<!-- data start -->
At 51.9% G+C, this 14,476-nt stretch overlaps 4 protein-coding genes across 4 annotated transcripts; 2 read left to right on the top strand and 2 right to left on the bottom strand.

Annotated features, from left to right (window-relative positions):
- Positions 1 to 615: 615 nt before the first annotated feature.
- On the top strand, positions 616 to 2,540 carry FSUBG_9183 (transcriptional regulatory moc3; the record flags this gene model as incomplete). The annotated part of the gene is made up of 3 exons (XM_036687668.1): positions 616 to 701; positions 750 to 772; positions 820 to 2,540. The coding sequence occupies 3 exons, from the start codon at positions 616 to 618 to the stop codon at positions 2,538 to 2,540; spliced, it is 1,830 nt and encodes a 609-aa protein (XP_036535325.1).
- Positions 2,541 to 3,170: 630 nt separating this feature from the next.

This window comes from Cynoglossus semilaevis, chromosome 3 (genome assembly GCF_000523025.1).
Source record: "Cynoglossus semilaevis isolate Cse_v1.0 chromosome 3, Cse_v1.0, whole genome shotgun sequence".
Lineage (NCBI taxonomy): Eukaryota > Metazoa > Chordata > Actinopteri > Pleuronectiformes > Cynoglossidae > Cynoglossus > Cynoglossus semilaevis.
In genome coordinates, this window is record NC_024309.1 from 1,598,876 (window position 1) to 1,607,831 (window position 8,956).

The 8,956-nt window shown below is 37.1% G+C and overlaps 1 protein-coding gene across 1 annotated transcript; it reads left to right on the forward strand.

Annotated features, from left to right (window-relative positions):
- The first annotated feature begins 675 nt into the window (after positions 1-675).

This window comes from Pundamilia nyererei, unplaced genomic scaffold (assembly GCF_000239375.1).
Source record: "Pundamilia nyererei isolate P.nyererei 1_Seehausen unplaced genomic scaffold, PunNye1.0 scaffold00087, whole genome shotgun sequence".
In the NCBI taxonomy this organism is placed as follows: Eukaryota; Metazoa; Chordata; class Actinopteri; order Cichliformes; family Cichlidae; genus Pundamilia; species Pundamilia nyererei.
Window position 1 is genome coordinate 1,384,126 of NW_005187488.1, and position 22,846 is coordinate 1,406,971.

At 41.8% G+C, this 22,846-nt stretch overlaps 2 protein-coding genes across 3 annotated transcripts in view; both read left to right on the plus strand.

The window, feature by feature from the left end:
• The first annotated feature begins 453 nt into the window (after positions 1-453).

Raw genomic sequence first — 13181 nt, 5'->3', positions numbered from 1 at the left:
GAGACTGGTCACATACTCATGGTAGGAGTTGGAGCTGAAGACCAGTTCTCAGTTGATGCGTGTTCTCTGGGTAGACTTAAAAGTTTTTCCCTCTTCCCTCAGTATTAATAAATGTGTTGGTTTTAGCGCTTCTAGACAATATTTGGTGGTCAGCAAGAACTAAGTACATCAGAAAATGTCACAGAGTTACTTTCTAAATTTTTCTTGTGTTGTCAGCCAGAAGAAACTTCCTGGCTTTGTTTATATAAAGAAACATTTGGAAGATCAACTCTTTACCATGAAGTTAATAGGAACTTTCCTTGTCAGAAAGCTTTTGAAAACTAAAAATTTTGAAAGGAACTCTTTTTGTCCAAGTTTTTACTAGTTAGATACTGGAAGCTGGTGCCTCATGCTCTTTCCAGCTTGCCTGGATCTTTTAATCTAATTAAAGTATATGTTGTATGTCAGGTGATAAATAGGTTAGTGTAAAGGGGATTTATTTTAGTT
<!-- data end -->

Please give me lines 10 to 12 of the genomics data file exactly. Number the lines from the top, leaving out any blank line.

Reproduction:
The 8,956-nt window shown below is 37.1% G+C and overlaps 1 protein-coding gene across 1 annotated transcript; it reads left to right on the forward strand.

Annotated features, from left to right (window-relative positions):
- The first annotated feature begins 675 nt into the window (after positions 1-675).